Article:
Managing Upstream Broadband Capacity: Addressing Today’s Demands, Preparing for the Future
The current global health crisis has accelerated usage of broadband access networks almost overnight. High quality broadband access has taken center stage as hundreds of millions of people have replaced face-to-face activities with virtual ones. According to NCTA, upstream usage increased by 34.9% and downstream by 18.7% from early March to early May.
Many of these new usage behaviors are predicted to persist well beyond the day when the current health situation has subsided, and some market leaders are already taking action to accommodate this growth. So how do you handle the shifts in demand today, and be ready for tomorrow’s next steps?
New tools for monitoring upstream network health
At Harmonic, we are already working with our operator partners to assess the impact of the new traffic patterns. We see upstream traffic peaking at higher levels, and those peaks persisting for most of the day.
Cable plant upstream capacity is still generally very constrained, since few operators have transitioned to 1.2 GHz downstream spectrum and most still only allocate a small slice of spectrum to upstream.
Today, it’s common to see upstream frequency splits at around 42 MHz in North America, and up to 65 MHz in Europe. With the lower frequencies (below 15-20 MHz) generally considered unusable due to noise, this leaves only 20-40 MHz of spectrum available for upstream data and voice services – typically allowing at best 50-200 Mbps of shared data capacity — a serious bottleneck when handling an explosion of two-way video conferencing and other traffic growth.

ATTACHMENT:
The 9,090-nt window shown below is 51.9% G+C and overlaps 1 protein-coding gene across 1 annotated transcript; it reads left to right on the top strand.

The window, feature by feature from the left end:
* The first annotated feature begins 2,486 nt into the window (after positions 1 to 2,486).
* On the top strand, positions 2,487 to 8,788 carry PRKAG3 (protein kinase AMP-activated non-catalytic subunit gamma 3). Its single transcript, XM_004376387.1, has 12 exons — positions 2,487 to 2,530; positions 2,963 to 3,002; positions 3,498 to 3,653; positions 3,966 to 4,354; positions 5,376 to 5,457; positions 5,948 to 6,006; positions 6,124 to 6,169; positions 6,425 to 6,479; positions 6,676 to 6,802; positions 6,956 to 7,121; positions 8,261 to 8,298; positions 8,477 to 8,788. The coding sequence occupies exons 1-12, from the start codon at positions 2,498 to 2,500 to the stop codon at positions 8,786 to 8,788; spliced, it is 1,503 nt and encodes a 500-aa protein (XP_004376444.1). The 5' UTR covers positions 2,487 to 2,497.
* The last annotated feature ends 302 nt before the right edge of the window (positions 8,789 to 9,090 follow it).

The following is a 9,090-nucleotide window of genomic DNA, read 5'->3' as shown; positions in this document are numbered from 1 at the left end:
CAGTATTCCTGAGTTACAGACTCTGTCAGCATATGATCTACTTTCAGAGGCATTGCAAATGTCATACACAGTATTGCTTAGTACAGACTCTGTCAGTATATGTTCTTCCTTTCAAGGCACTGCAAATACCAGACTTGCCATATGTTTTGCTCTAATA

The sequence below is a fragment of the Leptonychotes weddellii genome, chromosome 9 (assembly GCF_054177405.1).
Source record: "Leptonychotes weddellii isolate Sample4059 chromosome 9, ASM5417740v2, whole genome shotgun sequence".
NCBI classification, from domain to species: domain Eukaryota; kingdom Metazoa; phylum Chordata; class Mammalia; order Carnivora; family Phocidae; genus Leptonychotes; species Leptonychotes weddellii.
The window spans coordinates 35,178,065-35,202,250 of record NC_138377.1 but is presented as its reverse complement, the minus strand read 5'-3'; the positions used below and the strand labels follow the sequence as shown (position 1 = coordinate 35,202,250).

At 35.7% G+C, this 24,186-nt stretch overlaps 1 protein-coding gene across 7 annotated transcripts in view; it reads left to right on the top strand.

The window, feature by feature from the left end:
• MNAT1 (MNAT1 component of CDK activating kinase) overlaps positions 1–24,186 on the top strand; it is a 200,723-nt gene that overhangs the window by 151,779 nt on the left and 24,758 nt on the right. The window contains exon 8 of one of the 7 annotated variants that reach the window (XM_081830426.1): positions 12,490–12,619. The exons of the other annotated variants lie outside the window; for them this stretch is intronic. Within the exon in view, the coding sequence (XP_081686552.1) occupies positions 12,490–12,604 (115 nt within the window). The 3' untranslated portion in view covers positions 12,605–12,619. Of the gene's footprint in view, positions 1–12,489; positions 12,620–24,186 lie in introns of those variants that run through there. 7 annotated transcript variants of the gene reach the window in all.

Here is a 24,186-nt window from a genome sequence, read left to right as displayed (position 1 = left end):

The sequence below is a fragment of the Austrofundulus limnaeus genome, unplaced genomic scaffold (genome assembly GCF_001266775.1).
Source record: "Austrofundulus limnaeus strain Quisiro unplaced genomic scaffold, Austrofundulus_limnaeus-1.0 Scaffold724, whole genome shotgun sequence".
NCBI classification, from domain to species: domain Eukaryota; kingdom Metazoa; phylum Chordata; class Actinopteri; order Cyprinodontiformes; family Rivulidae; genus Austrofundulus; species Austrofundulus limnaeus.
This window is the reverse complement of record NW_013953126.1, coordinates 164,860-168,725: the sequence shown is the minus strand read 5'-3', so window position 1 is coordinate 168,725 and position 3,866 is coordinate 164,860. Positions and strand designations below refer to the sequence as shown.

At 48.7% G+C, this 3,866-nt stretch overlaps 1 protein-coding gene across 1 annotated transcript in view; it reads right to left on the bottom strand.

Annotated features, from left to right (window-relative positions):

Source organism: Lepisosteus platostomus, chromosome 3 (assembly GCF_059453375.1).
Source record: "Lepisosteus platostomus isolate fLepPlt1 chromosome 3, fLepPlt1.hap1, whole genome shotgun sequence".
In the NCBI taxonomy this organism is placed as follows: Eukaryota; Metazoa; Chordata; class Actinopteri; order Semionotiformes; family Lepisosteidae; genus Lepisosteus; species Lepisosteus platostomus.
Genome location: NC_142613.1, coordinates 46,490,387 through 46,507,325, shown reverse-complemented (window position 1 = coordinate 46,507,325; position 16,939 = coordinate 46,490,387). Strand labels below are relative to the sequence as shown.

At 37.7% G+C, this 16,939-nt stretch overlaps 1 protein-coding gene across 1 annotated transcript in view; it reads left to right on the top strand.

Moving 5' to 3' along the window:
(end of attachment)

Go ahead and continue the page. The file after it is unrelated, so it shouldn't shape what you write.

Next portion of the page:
Harmonic works with our cable customers to provide unprecedented visibility into the health of their cable network. With CableOS Central, which leverages advanced telemetry made possible by CableOS’s unique virtualized software foundation, you have access to easy-to-use graphs and displays showing instantaneous and historical charts and statistics. These data-rich analytics help you identify network related noise issues and determine when and where to take action. Harmonic has also developed heatmaps showing channel utilization so you can easily identify congestion and resolve issues before they occur to protect the customer experience.
Heat Map to Manage Congestion
Short-term optimization for your upstream configuration
Once upstream capacity issues are identified, the following tactics may be applied to provide short-term congestion relief.
- DOCSIS services allow many ways to assign priority on the upstream. Consider taking advantage of this by defining new classifiers to identify additional specific traffic types for prioritization. For example, prioritize work at home applications like Zoom, over file transfers.
- Consider better optimizing modulation profiles for your upstream channels to ensure that the highest order modulation schemes can be used for DOCSIS 3.0 and DOCSIS 3.1, in the event that your hybrid fiber coaxial (HFC) network allows for it. Even if it can be utilized only for short periods, it will provide a capacity boost.
- Consider utilizing some of the upstream spectrum below 20 MHz for channels that can be handled with lower order modulation schemes.